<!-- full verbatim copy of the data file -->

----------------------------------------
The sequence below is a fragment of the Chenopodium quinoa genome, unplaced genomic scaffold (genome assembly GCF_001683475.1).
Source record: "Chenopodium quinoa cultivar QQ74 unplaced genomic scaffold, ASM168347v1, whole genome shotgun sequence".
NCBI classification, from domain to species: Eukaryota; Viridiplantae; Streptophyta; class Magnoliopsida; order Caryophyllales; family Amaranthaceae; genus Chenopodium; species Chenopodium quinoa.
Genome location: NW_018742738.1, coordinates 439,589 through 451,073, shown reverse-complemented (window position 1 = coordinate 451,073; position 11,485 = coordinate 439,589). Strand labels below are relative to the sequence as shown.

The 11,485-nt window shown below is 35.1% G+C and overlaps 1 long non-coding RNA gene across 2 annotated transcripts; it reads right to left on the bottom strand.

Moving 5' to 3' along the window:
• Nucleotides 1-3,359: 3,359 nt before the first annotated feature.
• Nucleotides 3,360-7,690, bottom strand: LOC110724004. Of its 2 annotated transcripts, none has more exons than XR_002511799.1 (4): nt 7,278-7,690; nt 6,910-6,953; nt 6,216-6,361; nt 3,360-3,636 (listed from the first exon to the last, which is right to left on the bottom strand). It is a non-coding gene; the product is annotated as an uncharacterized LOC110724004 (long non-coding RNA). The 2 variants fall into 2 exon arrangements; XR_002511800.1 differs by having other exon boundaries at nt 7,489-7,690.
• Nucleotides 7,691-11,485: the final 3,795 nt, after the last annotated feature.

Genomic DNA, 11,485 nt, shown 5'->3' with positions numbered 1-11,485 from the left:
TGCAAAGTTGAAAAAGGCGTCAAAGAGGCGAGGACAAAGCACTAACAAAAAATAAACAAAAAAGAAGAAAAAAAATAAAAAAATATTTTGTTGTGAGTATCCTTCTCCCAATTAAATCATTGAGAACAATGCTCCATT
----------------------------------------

The sequence below is a fragment of the Chenopodium quinoa genome, unplaced genomic scaffold (genome assembly GCF_001683475.1).
Source record: "Chenopodium quinoa cultivar QQ74 unplaced genomic scaffold, ASM168347v1, whole genome shotgun sequence".
NCBI classification, from domain to species: Eukaryota; Viridiplantae; Streptophyta; class Magnoliopsida; order Caryophyllales; family Amaranthaceae; genus Chenopodium; species Chenopodium quinoa.
Genome location: NW_018742738.1, coordinates 439,589 through 451,073, shown reverse-complemented (window position 1 = coordinate 451,073; position 11,485 = coordinate 439,589). Strand labels below are relative to the sequence as shown.

The 11,485-nt window shown below is 35.1% G+C and overlaps 1 long non-coding RNA gene across 2 annotated transcripts; it reads right to left on the bottom strand.

Moving 5' to 3' along the window:
• Nucleotides 1-3,359: 3,359 nt before the first annotated feature.
• Nucleotides 3,360-7,690, bottom strand: LOC110724004. Of its 2 annotated transcripts, none has more exons than XR_002511799.1 (4): nt 7,278-7,690; nt 6,910-6,953; nt 6,216-6,361; nt 3,360-3,636 (listed from the first exon to the last, which is right to left on the bottom strand). It is a non-coding gene; the product is annotated as an uncharacterized LOC110724004 (long non-coding RNA). The 2 variants fall into 2 exon arrangements; XR_002511800.1 differs by having other exon boundaries at nt 7,489-7,690.
• Nucleotides 7,691-11,485: the final 3,795 nt, after the last annotated feature.

Genomic DNA, 11,485 nt, shown 5'->3' with positions numbered 1-11,485 from the left:
TGCAAAGTTGAAAAAGGCGTCAAAGAGGCGAGGACAAAGCACTAACAAAAAATAAACAAAAAAGAAGAAAAAAAATAAAAAAATATTTTGTTGTGAGTATCCTTCTCCCAATTAAATCATTGAGAACAATGCTCCATT